Thursday, May 27, 2010

Lady On A Blue Chair

I would make a lousy goth.  However, I still have an appreciation for this look, but really only on women.  Men just can't seem to pull off the eye-liner and other aspects without looking... well, weird.  At least on the female species the goth look has an enduring appeal to me, probably because you can really bend the images into the realm of the surreal and they still work.

So, today we are going to do exactly that.  We are going to take an image of a lovely Gothic model I have known for quite a while now named Jen.  We have a great location in a building with several wrecked rooms and lots of texture.

Posing Our Gothic Model
Poses with models can be fun and yet frustrating.  A solid knowledge of anatomy is a great plus here, and can really help you position the body so the most flattering things fall into place.  We want a sexy pose, but not one that is over the top.

I am a big fan of "un-lady-like" poses on my models, but they must be positioned in a way as to not really make the position super revealing.  We want sexy, not an anatomy lesson.  Use of shadow as well as props and "cookies" are your tools to turn a photo from nearly pornographic to highly suggestive.  The term "cookie" is short for cookaloris, and it is basically something that you put between the light and the model to add some variation or mottling to the light falling on the subject.  Those fake Ficus trees make great cookies :-)  In our example today Jen is sitting in a very sexy way, backwards on this chair.  We want to be sure we have some shadow fall between her thighs to really frustrate your typical male viewer.  The other aspect of this pose is making sure we pop the muscle in the upper inner thigh (Abductor Longus), otherwise the flat of the leg will rest on the chair seat like a balloon full of water (not good).  There easy way to do this is to have the model lift her leg slightly as well as push forwards on the knee.  To compound this, we want a nice calf, so she will have to push her toe into the floor.  They say if a pose is difficult it will look spectacular on film.  In this case I am very pleased with the left leg and the effort that was put into it.

Creative Portrait Lighting
We have a lot of texture in the room in which we are shooting.  I found this chair in another room and after some considerable dusting of the seat it was acceptable to her buns.  I want to light this pose in a dramatic way, so we will not be using anything to soften the light.  I choose to use one of my AlienBee AB800s with a 15 degree grid, mounted on a boom.  We are using the grid to control the spill to the rest of the room and confine the areas exposed to the local region of the floor and the wall behind her.  The light is almost directly over her head, and that will give us the shadows we need to keep the picture sexy but not overly revealing.  I metered this at ƒ5.6 at the models face and triggered it with my CST radio transmitter.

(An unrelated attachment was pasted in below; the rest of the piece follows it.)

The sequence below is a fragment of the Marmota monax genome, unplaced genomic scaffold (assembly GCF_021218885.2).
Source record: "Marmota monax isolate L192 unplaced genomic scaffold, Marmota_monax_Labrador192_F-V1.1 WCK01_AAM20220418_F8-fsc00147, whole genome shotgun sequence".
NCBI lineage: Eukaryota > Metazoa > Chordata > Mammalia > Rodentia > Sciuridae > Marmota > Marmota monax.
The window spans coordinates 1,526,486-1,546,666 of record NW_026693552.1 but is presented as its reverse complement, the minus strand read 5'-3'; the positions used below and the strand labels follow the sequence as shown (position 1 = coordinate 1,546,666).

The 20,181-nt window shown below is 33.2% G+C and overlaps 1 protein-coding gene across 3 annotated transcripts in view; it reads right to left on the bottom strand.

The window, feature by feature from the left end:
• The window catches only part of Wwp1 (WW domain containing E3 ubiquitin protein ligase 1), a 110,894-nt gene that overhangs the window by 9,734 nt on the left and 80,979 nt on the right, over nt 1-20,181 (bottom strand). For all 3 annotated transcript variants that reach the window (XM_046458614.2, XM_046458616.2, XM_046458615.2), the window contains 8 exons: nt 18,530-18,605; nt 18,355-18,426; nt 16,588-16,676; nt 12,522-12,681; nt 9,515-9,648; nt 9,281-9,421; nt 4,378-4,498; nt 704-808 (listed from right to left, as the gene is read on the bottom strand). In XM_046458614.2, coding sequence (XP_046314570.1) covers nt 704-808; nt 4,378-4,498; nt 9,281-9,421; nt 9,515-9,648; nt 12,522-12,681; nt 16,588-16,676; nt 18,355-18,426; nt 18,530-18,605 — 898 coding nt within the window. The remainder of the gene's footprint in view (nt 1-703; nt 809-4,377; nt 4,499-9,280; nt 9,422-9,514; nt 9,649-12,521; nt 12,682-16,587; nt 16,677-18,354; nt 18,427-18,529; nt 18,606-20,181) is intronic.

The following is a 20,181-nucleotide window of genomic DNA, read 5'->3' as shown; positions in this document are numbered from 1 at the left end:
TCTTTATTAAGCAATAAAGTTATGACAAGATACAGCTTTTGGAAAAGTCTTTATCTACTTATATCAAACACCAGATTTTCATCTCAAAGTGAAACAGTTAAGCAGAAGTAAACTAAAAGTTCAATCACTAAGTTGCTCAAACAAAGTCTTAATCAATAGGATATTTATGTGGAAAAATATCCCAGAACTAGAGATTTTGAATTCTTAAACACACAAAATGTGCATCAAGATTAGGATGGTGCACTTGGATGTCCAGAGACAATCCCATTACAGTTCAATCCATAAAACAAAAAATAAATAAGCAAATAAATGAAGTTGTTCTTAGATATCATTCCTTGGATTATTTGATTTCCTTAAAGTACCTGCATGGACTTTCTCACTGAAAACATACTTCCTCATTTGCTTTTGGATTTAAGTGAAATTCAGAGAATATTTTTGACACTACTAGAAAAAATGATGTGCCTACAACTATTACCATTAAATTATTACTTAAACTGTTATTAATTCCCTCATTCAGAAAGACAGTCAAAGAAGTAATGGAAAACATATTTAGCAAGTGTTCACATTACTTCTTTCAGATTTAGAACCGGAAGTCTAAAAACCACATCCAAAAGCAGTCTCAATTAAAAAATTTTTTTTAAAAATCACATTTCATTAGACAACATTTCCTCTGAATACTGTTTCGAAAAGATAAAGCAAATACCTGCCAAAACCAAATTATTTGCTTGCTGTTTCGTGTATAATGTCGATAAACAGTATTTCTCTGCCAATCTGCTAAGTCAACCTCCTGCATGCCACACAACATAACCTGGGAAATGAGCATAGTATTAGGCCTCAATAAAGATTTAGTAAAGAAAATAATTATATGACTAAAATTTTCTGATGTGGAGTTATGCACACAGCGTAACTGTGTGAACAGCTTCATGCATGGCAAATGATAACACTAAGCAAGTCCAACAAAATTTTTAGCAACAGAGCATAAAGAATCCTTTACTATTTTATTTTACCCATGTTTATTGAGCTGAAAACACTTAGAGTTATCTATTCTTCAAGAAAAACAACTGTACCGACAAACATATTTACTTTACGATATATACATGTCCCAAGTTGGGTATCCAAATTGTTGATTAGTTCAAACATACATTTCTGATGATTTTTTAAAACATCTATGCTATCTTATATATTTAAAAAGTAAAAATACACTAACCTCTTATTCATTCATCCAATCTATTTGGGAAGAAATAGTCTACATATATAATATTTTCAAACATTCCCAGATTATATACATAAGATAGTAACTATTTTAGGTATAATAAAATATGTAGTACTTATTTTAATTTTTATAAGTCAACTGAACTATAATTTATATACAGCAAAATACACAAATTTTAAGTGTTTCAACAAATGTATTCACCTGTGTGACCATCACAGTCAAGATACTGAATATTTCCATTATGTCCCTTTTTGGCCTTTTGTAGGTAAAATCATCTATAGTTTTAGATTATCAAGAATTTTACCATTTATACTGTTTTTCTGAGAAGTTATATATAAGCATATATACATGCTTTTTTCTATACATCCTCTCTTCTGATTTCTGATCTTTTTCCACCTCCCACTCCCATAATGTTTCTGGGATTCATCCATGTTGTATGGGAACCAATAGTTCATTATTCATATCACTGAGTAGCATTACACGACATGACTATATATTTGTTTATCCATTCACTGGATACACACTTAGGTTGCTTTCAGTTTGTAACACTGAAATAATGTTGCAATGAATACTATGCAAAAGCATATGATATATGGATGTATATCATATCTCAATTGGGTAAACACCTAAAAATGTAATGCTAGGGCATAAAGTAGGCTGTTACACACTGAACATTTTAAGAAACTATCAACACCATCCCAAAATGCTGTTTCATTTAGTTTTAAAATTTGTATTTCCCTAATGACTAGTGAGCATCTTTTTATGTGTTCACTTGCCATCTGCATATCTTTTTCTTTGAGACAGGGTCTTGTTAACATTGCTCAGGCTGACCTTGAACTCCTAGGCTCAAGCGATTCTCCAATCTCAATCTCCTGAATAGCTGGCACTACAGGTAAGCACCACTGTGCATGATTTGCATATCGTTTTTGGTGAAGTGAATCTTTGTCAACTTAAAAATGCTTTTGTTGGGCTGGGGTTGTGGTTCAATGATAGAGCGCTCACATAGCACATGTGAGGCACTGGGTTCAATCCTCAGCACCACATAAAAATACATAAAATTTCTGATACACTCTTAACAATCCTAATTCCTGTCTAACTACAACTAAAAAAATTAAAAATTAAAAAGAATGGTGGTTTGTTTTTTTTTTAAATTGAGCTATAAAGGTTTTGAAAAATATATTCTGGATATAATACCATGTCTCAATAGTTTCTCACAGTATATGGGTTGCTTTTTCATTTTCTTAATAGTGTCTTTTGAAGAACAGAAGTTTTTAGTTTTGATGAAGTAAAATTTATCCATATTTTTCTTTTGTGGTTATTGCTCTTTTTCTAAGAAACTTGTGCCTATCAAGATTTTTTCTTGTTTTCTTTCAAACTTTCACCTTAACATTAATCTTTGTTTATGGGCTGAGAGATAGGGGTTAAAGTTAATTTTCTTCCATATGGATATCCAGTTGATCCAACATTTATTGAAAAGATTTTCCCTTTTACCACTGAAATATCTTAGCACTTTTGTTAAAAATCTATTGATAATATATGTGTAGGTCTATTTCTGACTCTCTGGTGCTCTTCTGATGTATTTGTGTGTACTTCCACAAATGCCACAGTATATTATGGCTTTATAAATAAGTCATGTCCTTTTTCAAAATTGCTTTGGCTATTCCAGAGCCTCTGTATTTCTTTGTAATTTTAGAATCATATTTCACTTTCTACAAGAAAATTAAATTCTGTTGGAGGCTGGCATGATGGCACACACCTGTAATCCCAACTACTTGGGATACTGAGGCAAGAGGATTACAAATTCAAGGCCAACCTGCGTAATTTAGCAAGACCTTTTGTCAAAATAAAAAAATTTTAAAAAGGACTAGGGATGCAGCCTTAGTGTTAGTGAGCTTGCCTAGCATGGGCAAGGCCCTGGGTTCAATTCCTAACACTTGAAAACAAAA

Post Production
Alrighty, now for the part where using a gothic model pays off.  We can mess with this image in the harshest of ways and the model will probably love it (turned out to be true in this case anyway).

I loved the textures of this room, so we want to really compound them into the realm of the surreal.  Most of the retouching for this image will be in camera RAW, and then into photoshop for some masking and any other little goodies that remain.  As to not wreck your chance to expirament I will not be giving you my exact camera RAW settings for this image, but I will give you some hints so you can discover your own look.  First load the image into Photoshop as a smart object, and use "Create New Layer via Smart Object Copy".  You must use this otherwise your other smart object layers will follow suit.  We will then double click on the smart object icon on the layers palette on the upper layer.
  • Clairity:  PUSH it to the right.  Don't look back, take it to 100%
  • Fill Light: Push it all the way to 100%
  • Recovery: Flattens the light, but also adds some bizarre effects
  • Vibrance: Amplifies the effects of Saturation
  • Saturation: What if this isn't normal?  what would vibrance do then?  Hmm? Play with the combination.
  • Curve: Always add a slight curve to digital images, they are always a bit flat for me.
Ok, so once I have my settings making the background all awesome and gritty, the model looks like crap.  So, we need to take and mask this newly gritty layer to exclude the model.  Now, there are places on her where the effect might be nice, so paint the model out, don't paint the background in (depends on if you start with a 100% masked layer or a 0% masked layer).

The rest of the work is basically retouching anything on the model.  I did add a bit of the above gritty layer to show through on her necklace as well as the top of her thigh (both at a lower opacity on the mask).